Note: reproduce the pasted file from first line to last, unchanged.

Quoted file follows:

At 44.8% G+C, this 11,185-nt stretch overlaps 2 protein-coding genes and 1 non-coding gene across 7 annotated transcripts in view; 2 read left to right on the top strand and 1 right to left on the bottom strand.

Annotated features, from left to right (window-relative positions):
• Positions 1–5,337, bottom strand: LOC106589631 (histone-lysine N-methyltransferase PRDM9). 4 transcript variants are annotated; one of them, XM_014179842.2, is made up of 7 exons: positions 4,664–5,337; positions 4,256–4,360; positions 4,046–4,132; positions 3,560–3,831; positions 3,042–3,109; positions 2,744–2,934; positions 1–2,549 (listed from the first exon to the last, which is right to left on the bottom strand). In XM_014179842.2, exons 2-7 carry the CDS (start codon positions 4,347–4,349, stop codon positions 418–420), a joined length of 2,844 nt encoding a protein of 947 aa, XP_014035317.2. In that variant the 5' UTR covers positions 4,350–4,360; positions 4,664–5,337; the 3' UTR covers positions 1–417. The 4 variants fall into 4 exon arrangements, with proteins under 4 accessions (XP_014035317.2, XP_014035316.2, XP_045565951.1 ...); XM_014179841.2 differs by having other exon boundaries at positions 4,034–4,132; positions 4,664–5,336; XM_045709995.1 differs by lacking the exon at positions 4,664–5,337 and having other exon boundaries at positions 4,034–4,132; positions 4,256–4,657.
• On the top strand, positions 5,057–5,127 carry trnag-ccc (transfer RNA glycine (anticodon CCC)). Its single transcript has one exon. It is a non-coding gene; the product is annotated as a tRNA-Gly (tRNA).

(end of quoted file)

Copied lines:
At 44.8% G+C, this 11,185-nt stretch overlaps 2 protein-coding genes and 1 non-coding gene across 7 annotated transcripts in view; 2 read left to right on the top strand and 1 right to left on the bottom strand.

Annotated features, from left to right (window-relative positions):
• Positions 1–5,337, bottom strand: LOC106589631 (histone-lysine N-methyltransferase PRDM9). 4 transcript variants are annotated; one of them, XM_014179842.2, is made up of 7 exons: positions 4,664–5,337; positions 4,256–4,360; positions 4,046–4,132; positions 3,560–3,831; positions 3,042–3,109; positions 2,744–2,934; positions 1–2,549 (listed from the first exon to the last, which is right to left on the bottom strand). In XM_014179842.2, exons 2-7 carry the CDS (start codon positions 4,347–4,349, stop codon positions 418–420), a joined length of 2,844 nt encoding a protein of 947 aa, XP_014035317.2. In that variant the 5' UTR covers positions 4,350–4,360; positions 4,664–5,337; the 3' UTR covers positions 1–417. The 4 variants fall into 4 exon arrangements, with proteins under 4 accessions (XP_014035317.2, XP_014035316.2, XP_045565951.1 ...); XM_014179841.2 differs by having other exon boundaries at positions 4,034–4,132; positions 4,664–5,336; XM_045709995.1 differs by lacking the exon at positions 4,664–5,337 and having other exon boundaries at positions 4,034–4,132; positions 4,256–4,657.
• On the top strand, positions 5,057–5,127 carry trnag-ccc (transfer RNA glycine (anticodon CCC)). Its single transcript has one exon. It is a non-coding gene; the product is annotated as a tRNA-Gly (tRNA).